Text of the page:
One thing Oge kept on saying when we were playing Spoons, though, was how fast it was! So, while thinking of other games I could teach him that the two of us could play, I remembered my middle school favorite - Speed. I explained Speed to Oge and then we played one slower round so he would get the gist. After that, it was full "speed" ahead! Let me tell you, it was exciting stuff. So exciting that I was dripping in sweat after just a few rounds. Oge was cracking me up the whole time, too. "Oh! Oh my goodness! She is too fast for me!" And "Oh, there she goes again! Boy, she is quick. I am a loser." Hahaha. He kept on wanting to play, though, like it was an addiction. By the end of our time he had won 4 rounds of Speed and I had won the rest. He said, "Have you ever come across anyone who can beat you!?!?" I said, "Yes! You did a few times!" And he said, "No, I meant beat you like all the time. You can't can you?" I laughed and then he said, "Well, I will beat you at this game before you leave. We'll have lots of time to practice and play. I will beat you." So. Much. Fun.

After that I went back up to the office and Oge headed home. However, it was not long before the heard of boys started yelling my name outside the office door. I peeked out and Mike translated for me that they were saying it was time for my Kreyol lesson.

My friend, Ben, recently returned from Haiti and posted a ton of pictures on his Facebook. The photo album was titled "Can love be a mob scene?" I laughed at first, thinking it was cute, but I did not truly understand it until the boys took me on a Kreyol scavenger hunt of sorts tonight. I had many boys teaching me - Steven, Robenson, Davidson, Miche, Michle, Peter, Son-Son, McKinley, and a few others that never told me their names. Both of my hands were promptly taken and some of the others held onto my arms as they led me through Freres campus. I learned words like pyebwa for tree and wash for rock. They LOVED teaching me and with so many teachers sometimes it was hard to understand who was trying to tell me what. It was a blast, though. I was out with them for a good 45 minutes. We went through their tent city, to the Methodist church on campus, around the schools, and even walked past a college class as it was in session. I was amazed at the amount of joy they had at just trying to teach me simple words in Kreyol. I, of course, tried to teach them some words in English as well but I think all that stuck was "tent" as it's very similar to the Kreyol word for tent.

Towards the end it was time for me to head back to the Guest House for dinner. They escorted me the entire way. Once we arrived and I realized it wasn't quite time for dinner yet, the kids found a bench and reminded me of sit down in Kreyol and tried to get me to sit down with them. They were sitting in the swing outside the Guest House, though, and did not know it. So... I pushed it. I can't really describe the look on their faces when it started moving but it was one of amazement and great, great joy. I realized they may have never been on a swing in their entire lives. However, with a full bench and no one pumping the swing began to slow down. Again, realizing they had probably never been on a swing, I attempted to teach them how to pump using gestures. Standing up I motioned and said "Leg in, leg out, leg in, leg out." Soon, I had all the boys laughing and chanting "leg in, leg out, leg in, leg out." And voila! They had learned how to pump! It was so much fun.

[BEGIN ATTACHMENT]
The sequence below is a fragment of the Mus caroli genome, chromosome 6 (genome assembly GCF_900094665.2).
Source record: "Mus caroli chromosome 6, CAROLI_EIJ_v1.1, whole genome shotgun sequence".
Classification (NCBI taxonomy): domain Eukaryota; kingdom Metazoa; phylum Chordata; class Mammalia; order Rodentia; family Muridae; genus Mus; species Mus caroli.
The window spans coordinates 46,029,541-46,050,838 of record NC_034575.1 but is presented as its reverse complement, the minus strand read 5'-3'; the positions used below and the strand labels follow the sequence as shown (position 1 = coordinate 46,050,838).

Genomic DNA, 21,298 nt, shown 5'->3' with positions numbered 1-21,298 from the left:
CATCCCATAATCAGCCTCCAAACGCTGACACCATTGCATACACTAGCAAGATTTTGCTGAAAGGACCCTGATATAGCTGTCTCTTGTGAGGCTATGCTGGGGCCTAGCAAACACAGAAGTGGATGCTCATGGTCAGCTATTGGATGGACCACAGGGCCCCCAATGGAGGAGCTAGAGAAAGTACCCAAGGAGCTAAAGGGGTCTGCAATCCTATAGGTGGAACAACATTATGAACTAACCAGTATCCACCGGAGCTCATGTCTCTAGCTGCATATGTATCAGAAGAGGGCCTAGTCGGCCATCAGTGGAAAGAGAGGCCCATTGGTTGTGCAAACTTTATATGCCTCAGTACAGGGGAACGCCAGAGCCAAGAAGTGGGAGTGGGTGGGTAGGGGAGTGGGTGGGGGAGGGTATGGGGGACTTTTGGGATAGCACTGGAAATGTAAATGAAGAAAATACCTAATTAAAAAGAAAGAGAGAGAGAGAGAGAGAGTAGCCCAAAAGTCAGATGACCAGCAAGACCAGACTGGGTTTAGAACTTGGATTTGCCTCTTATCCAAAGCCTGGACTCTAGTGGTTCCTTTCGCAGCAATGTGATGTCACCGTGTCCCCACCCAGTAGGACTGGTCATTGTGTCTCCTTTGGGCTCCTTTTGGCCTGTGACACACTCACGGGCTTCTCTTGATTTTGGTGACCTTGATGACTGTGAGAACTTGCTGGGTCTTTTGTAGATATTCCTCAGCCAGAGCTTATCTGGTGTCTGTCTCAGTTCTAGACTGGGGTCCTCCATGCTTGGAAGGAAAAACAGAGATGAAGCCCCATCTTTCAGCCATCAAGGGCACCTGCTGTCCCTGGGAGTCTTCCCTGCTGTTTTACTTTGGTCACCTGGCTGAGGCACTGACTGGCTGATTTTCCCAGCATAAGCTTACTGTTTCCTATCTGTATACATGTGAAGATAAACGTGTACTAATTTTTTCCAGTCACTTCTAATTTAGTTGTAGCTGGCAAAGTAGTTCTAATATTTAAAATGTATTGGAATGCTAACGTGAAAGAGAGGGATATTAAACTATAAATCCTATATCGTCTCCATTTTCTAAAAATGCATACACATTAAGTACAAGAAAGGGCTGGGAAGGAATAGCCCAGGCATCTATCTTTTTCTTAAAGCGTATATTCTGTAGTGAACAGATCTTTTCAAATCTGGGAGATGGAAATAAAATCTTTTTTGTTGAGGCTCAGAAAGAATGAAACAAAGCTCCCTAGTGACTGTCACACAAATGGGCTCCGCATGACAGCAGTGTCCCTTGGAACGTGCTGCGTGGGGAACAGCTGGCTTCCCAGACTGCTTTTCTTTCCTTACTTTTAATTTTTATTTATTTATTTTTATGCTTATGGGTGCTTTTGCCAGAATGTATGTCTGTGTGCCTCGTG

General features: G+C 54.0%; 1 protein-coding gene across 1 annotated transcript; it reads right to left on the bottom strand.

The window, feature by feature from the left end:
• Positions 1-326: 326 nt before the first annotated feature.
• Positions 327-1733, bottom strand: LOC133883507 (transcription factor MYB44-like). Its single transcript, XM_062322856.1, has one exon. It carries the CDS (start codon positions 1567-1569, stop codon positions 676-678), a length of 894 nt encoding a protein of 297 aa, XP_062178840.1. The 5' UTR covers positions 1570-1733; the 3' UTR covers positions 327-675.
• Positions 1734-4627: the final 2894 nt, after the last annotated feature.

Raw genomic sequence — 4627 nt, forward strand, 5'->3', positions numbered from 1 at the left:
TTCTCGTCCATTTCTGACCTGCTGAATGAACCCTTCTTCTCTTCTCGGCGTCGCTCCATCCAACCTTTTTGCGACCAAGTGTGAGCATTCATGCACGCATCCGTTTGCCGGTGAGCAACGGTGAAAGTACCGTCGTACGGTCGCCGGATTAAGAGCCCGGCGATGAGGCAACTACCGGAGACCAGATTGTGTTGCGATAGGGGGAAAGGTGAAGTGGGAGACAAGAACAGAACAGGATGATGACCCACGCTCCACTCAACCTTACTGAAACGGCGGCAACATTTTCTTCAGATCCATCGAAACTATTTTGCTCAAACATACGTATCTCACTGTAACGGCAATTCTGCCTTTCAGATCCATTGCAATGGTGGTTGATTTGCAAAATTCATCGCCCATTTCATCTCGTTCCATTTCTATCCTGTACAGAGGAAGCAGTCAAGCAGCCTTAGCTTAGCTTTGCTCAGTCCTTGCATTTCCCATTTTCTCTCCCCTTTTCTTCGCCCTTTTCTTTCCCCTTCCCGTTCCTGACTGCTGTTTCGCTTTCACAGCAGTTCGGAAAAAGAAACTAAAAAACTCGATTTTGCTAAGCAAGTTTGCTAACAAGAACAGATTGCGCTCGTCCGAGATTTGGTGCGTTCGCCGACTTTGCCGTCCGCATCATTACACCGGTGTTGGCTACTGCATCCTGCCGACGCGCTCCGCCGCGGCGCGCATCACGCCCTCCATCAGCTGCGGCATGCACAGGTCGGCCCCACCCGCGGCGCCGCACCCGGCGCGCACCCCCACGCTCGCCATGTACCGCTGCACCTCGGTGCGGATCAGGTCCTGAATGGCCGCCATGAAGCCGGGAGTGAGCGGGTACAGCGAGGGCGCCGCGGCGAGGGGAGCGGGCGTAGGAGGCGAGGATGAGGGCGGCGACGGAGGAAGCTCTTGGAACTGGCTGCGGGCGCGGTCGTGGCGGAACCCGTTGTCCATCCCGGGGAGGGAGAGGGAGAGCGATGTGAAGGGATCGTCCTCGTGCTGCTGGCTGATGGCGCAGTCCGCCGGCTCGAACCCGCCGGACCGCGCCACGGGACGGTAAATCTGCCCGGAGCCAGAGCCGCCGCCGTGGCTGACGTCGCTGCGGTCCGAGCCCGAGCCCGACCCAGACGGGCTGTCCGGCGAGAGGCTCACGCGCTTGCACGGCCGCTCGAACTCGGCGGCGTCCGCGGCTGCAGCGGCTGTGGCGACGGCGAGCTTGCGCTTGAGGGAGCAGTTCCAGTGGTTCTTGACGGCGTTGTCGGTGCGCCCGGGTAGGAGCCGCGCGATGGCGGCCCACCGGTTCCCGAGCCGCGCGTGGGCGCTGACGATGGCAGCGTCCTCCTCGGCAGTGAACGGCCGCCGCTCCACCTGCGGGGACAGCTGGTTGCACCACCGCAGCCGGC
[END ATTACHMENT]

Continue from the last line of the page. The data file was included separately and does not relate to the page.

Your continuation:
After I ate dinner, they came back for me again, ready to give me another lesson. I explained that I was tired (m fatigue) but that I'd color with them if they wanted to do that. The boys got very excited and soon I had a group of 7 boys outside my door coloring using the stencils, paper, and crayons my mom sent to me. It was, once again, a ton of fun. I tried to take some pictures but they weren't in the mood. Maybe next time. However, I am almost completely out of paper now. Oh well, I'm sure I can get some more and they had fun using the stencils and learning the English words for some of the things they drew.

Although I feel like, in general, I did very little today... it was a great day. I had a wonderful time with Oge (I swear, he'll probably be my Haitian bff by the time I leave here) and I felt "accepted into the group" with the young boys living in the tent city. I'm finally settling in. Haiti feels like home.

Anyway, that's all for now. Sleeping time is definitely necessary. Sending peace your way!


Monday, June 7, 2010

Loving Dangerously.

Oh my goodness. Today was a day. Full of nothing yet full of everything.

Starting at the beginning the COR team left this morning for Arcahaie. I was going to go with them, but once we started loading the van it was like human tetris trying to get everyone in. It became quite obvious that there was not going to be enough room. That was okay with me, though. I waved goodbye and then got out the colors and stencils for Davidson and Robenson to color with. I fall more and more in love with the kids here every day. They make me smile and laugh and are so joyful even in the midst of great tragedy and unfortunate circumstances.